Youngkin administration working to fix voter rolls

October 9, 2023

RICHMOND, Va. (AP) — Gov. Glenn Youngkin’s administration said this week, with early voting underway, that it is working to fix an issue that misclassified probation violations as felonies and has led to an unknown number of eligible Virginians being removed from the voter rolls.

State election officials are working with Virginia State Police to identify voters whose registration “may have been canceled in error” and begin the process of having those people reinstated, Andrea Gaines, a spokeswoman for the Department of Elections, said in a statement Wednesday.

“We are taking great care to identify each person affected and working to reinstate their registration immediately,” said Susan Beals, commissioner of the Department of Elections.

Gaines said that as part of the routine process of keeping an up-to-date voter list, the department receives a monthly file from Virginia State Police containing felony convictions.

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In Virginia, a felony conviction automatically results in the loss of a person’s civil rights, such as the right to vote, serve on a jury, run for office and carry a firearm. The governor has the sole discretion to restore those civil rights, apart from firearm rights, which can be restored by a court.

The elections department, Gaines said, “was recently informed that these files received from VSP may contain probation violation convictions.”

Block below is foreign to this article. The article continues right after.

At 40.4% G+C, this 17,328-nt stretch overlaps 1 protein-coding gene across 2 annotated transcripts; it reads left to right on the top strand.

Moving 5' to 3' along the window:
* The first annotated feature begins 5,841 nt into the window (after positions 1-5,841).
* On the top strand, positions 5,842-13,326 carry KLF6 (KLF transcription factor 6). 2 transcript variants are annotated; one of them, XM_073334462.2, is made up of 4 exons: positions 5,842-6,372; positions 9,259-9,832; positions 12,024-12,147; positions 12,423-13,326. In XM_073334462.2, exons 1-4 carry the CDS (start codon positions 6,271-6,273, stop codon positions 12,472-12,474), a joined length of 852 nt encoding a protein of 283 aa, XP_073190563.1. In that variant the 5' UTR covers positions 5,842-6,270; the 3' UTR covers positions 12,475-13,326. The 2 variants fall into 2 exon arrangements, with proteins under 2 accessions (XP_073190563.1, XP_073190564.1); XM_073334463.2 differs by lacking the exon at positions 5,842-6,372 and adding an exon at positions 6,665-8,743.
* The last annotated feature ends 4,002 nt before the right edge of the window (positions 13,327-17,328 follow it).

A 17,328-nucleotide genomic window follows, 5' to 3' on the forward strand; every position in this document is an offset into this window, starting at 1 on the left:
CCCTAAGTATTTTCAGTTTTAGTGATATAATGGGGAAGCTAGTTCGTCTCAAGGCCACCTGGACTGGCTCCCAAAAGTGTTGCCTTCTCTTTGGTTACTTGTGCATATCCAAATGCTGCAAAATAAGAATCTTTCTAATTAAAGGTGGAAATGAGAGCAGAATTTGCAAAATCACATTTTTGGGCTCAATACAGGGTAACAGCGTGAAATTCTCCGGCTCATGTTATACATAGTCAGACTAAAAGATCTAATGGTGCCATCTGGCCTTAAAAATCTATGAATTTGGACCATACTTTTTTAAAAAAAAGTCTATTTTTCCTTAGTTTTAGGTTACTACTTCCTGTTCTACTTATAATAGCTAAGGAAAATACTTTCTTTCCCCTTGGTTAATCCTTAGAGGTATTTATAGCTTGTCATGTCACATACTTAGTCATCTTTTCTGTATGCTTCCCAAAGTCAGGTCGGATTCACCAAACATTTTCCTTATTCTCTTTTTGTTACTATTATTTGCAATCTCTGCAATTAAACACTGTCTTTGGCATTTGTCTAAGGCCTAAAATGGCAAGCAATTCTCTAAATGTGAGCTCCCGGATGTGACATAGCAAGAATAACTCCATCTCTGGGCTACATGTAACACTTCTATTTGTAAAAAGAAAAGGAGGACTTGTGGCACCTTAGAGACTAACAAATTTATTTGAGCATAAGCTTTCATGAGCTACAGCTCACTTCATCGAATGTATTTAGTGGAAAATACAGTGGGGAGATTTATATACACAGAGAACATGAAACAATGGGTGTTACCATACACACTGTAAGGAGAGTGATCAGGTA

The department asked state police to analyze their data to determine who may have been canceled in error.

“Once that data is received, ELECT will send those names to registrars” to have those voters’ registrations “reinstated immediately,” Gaines’ statement said.

Macaulay Porter, a spokeswoman for the Republican governor, said in an emailed statement that once Youngkin’s office “became aware of the inconsistencies regarding the misclassification of probation violations as felonies,” the governor asked state police to “correct the process” and ordered a review.

“The Governor is committed to ensuring those that are eligible can vote and those affected will have their registration reinstated,” Porter said.

VPM, which first covered the administration’s acknowledgement of the issue, previously reported on the case of an Arlington County man who was taken off the voter rolls for a probation violation before being reinstated by a judge. The American Civil Liberties Union of Virginia also said last week it had received “troubling reports” of Virginians having their voting rights revoked on the basis of technical probation violations, something it called “unprecedented and unconstitutional.”

It’s the second week of early voting in this year’s hotly contested legislative elections. Every General Assembly seat will be on the ballot in an election cycle that will determine party control of the Assembly, which is divided.

Virginia Democrats said the episode was alarming.

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